So the more that we can build a collective of, you know, American coffee companies, we can spend, take more of those dollars that are being spent on coffee around the world and send them back into relational buying practices that impact more people on the ground. There's so many, we call it redemptive buying in a lot of ways.

Right. You know, Brazil produces over 30 percent of the world's coffee, and almost 100 percent of all of Brazilian coffee was built off of the slave trade. And there's still a lot of slave activities that are happening in Brazil regarding coffee right now. And so when we make decisions about what coffees we buy and who we partner with...

We dig in deep into where are they buying, and how are those people being treated along the way. And so if there's, if there's a moment where those farmers and those workers are stuck we try to find a way to work with others to build a system where they can get out of those kind of work environments and move into a, a place of healthy relationship with coffee.

Every, every purchase makes a difference. So, and it's not [00:20:00] just on our shoulders. Every coffee company needs to be playing a role in this redemptive process of the supply chain. And but I think we're on to something there. And I think there are many coffee companies that are like minded.

Aaron Heim: So Isaac, you've spoken a little bit about it so far, but coffee shops specifically, and how they play a part in our daily lives, I think there's a quote attributed to another coffee brand president, rhymes with Blarblux, Blarblux.

I think they wanted to be the third place between work and home. . Talk about coffee shops, how important they are.

I live near a very important coffee shop in the community I live in. Yeah. And, but I'm curious, you know, your, part of your job is keeping those shops thriving. Yeah. So, so tell us your, your journey there and the importance.

Isaac Hodges: One thing I really love about coffee. Coffee shops is they do that they embody, or at least I think they should embody the community that is right around it.

And from my time working with Messenger as a wholesale person and developing and [00:21:00] supporting other coffee shops to us owning and operating our own coffee shops, each each business owner has a unique reason for why they're opening a coffee shop and a lot of times it is because they want to create a space for others to connect, to commune to relate.

It's when you're a fly on the wall in a coffee shop, you see first. time relationships, you see the ending of relations, you see business plans and deals and shook hands and arguments and reviews. You see an important, you see all of these things, you see an individual moment of study and contemplation.

You see. You see highs and lows and it's really interesting that the coffee shop has become a place where all of those things are okay and all of those things are not like you see knitters and painters and puzzles. And people feel like it is a place that they can be themselves. And that third place mentality is changing in some ways where convenience is driving a little bit more of the coffee purchasing patterns of a lot of people, Starbucks, Dutch Bros, all these people that are more driven towards Get it [00:22:00] quick, you know, use your app, come pick it up.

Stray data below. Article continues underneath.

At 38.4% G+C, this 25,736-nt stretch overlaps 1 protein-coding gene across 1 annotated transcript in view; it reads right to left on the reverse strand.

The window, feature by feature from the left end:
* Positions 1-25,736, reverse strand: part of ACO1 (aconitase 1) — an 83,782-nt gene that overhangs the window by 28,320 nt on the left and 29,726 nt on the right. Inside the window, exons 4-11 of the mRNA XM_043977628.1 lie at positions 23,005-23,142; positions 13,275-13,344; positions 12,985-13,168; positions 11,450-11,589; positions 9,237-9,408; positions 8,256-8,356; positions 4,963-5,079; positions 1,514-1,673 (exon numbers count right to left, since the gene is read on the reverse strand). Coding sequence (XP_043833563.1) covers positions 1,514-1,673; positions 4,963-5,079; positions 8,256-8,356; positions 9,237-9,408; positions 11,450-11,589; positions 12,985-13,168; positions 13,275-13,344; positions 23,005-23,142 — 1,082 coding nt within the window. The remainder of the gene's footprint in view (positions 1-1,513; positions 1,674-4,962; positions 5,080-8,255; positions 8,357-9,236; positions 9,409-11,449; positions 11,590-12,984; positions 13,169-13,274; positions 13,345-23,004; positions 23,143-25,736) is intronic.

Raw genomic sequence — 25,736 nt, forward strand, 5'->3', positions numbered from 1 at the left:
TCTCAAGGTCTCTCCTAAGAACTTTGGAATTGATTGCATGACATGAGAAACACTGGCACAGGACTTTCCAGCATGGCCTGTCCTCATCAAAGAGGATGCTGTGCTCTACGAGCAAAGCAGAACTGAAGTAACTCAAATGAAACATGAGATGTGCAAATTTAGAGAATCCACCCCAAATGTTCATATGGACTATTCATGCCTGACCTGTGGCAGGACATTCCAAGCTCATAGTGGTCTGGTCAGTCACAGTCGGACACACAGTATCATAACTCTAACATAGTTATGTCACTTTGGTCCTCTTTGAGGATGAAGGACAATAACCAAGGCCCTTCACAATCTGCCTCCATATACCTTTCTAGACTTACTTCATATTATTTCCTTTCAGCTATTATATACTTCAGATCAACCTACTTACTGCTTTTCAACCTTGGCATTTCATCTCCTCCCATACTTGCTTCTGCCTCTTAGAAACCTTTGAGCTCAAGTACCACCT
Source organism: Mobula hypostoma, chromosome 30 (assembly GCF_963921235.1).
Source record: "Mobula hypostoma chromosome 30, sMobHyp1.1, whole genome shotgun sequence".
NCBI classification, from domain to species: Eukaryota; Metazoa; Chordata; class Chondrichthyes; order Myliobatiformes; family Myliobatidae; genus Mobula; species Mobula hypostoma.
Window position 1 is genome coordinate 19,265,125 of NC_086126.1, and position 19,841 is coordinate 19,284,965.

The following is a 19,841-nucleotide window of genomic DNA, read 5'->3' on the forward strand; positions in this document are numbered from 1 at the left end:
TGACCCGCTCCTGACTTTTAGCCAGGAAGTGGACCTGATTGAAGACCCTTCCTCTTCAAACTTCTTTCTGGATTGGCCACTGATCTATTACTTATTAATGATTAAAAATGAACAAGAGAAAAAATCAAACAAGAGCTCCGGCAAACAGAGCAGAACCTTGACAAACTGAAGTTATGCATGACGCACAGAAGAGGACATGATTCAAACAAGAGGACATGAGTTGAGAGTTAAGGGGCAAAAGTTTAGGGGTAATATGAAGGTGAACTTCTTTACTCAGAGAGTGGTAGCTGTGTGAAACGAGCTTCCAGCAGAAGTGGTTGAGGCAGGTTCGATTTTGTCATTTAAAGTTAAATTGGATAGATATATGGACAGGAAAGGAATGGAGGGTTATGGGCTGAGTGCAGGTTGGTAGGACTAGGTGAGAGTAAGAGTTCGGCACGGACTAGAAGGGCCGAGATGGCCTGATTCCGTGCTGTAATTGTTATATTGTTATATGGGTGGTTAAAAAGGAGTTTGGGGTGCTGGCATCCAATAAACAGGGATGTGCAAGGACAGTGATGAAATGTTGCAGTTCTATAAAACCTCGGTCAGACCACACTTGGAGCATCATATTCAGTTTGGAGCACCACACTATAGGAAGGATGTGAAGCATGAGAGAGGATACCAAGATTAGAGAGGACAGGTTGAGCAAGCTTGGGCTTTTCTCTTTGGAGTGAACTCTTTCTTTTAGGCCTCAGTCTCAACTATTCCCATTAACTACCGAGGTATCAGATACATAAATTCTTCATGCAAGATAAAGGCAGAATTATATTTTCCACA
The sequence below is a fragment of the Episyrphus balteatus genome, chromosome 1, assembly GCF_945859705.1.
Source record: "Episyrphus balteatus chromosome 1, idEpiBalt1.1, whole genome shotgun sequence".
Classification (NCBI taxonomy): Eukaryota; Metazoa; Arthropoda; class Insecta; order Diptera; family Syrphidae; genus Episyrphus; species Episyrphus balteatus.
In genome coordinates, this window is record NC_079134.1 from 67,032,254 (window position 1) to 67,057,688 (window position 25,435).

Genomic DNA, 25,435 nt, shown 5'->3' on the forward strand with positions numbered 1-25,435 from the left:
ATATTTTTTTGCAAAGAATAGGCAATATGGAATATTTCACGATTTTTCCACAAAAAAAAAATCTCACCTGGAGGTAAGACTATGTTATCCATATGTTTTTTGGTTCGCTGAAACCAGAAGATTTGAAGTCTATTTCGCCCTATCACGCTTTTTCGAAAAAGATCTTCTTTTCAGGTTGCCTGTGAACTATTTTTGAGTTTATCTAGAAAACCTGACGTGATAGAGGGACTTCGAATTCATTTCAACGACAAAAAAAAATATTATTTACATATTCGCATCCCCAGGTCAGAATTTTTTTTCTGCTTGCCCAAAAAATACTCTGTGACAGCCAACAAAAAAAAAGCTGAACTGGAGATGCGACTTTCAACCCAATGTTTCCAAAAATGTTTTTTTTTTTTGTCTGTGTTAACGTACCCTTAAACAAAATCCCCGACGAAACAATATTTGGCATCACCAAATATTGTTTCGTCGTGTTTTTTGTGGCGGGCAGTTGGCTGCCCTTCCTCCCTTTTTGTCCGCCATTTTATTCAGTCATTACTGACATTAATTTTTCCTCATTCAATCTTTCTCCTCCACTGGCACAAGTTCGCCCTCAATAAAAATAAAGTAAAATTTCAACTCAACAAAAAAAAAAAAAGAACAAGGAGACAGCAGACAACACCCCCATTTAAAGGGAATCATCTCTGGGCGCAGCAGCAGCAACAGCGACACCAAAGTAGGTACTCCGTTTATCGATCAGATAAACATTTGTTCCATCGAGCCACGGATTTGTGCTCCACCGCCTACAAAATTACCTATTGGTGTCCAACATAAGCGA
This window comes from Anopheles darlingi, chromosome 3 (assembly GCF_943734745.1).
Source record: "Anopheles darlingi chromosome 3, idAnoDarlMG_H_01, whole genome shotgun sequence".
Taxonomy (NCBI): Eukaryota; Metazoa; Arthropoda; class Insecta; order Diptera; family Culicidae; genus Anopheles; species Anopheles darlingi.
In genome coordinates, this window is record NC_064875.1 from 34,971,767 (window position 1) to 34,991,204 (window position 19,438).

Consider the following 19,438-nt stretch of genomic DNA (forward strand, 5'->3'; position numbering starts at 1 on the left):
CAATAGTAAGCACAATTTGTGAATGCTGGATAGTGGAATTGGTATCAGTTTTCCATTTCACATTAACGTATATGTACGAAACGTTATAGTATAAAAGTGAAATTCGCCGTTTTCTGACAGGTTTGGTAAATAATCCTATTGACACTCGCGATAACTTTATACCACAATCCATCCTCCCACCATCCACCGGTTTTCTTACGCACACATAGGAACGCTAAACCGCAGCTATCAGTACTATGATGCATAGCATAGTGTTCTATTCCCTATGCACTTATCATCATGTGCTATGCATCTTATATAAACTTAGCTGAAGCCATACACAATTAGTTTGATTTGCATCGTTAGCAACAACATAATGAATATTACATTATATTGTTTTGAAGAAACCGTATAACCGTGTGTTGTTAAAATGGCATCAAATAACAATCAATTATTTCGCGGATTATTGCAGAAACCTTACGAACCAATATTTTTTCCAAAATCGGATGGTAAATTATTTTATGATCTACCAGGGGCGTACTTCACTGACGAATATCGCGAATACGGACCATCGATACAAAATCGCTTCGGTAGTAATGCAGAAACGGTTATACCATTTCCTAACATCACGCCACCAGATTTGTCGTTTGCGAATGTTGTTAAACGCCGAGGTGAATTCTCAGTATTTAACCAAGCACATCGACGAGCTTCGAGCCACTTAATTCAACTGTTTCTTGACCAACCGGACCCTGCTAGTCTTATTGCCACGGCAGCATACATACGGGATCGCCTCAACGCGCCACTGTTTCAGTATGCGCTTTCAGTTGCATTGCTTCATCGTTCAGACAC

Don't really have to interact to get your cup of coffee. And where I think that those play a role in people's lives, I think that the coffee shop, especially coming out of the pandemic, we saw people kind of coming back to coffee shops in droves.

Jonathan Jones: Talk a little bit more about that, just the effect that you saw.

Isaac Hodges: Yeah, people were longing again to get back out and a place that felt safe. And so safe, safety in the coffee industry, most coffee companies took a more progressive stance about how we would take care of our spaces and creating distance or cleaning practices, all those kind of things, though you still have to keep your business open and operating and financially viable.

There's all these, I think people came back to coffee shops because it felt safe, they could be themselves. And we see an even more reinforced role of the coffee shop that is not just a drive thru, more so than ever. So we've opened two coffee shops in the past couple months neither of them have drive throughs.

We've opened two [00:23:00] in twenty one that didn't have drive throughs. I think it's about the community where the coffee shop is going into. So if we thought about opening a coffee shop out here, where we'd love to open a coffee shop out, close to the DEMDACO hub. At some point. What would the community want to see in a coffee shop?

And you, we want to talk and listen, do they need convenience? And do they also need space to come in and be who they are in between their work and homework?

Jonathan Jones: There's actually a perfect plot of land in Raymore, Missouri. Oh, in Raymore, okay. For a coffee shop. There you go. I'll sit, I'll drop a pen on a map.